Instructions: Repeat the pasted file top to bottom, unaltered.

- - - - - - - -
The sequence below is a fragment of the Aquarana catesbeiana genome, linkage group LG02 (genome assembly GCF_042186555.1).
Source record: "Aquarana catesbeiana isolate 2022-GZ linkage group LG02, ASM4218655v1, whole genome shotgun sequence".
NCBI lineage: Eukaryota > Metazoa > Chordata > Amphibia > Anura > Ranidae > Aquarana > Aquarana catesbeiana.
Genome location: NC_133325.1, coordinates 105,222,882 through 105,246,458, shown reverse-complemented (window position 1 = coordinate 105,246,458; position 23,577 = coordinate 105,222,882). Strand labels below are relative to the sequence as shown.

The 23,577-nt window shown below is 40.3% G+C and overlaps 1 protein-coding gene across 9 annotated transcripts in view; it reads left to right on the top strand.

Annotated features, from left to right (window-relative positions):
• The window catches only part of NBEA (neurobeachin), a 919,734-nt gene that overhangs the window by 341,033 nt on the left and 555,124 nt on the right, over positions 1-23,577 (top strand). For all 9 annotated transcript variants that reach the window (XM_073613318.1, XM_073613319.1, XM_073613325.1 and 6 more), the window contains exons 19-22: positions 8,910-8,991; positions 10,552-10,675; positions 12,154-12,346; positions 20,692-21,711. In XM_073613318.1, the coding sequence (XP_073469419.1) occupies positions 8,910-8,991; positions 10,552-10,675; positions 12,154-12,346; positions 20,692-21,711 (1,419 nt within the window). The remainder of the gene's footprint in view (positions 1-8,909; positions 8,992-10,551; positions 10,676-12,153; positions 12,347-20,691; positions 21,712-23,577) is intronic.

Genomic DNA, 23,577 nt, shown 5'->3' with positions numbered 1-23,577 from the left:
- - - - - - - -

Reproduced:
The sequence below is a fragment of the Aquarana catesbeiana genome, linkage group LG02 (genome assembly GCF_042186555.1).
Source record: "Aquarana catesbeiana isolate 2022-GZ linkage group LG02, ASM4218655v1, whole genome shotgun sequence".
NCBI lineage: Eukaryota > Metazoa > Chordata > Amphibia > Anura > Ranidae > Aquarana > Aquarana catesbeiana.
Genome location: NC_133325.1, coordinates 105,222,882 through 105,246,458, shown reverse-complemented (window position 1 = coordinate 105,246,458; position 23,577 = coordinate 105,222,882). Strand labels below are relative to the sequence as shown.

The 23,577-nt window shown below is 40.3% G+C and overlaps 1 protein-coding gene across 9 annotated transcripts in view; it reads left to right on the top strand.

Annotated features, from left to right (window-relative positions):
• The window catches only part of NBEA (neurobeachin), a 919,734-nt gene that overhangs the window by 341,033 nt on the left and 555,124 nt on the right, over positions 1-23,577 (top strand). For all 9 annotated transcript variants that reach the window (XM_073613318.1, XM_073613319.1, XM_073613325.1 and 6 more), the window contains exons 19-22: positions 8,910-8,991; positions 10,552-10,675; positions 12,154-12,346; positions 20,692-21,711. In XM_073613318.1, the coding sequence (XP_073469419.1) occupies positions 8,910-8,991; positions 10,552-10,675; positions 12,154-12,346; positions 20,692-21,711 (1,419 nt within the window). The remainder of the gene's footprint in view (positions 1-8,909; positions 8,992-10,551; positions 10,676-12,153; positions 12,347-20,691; positions 21,712-23,577) is intronic.

Genomic DNA, 23,577 nt, shown 5'->3' with positions numbered 1-23,577 from the left: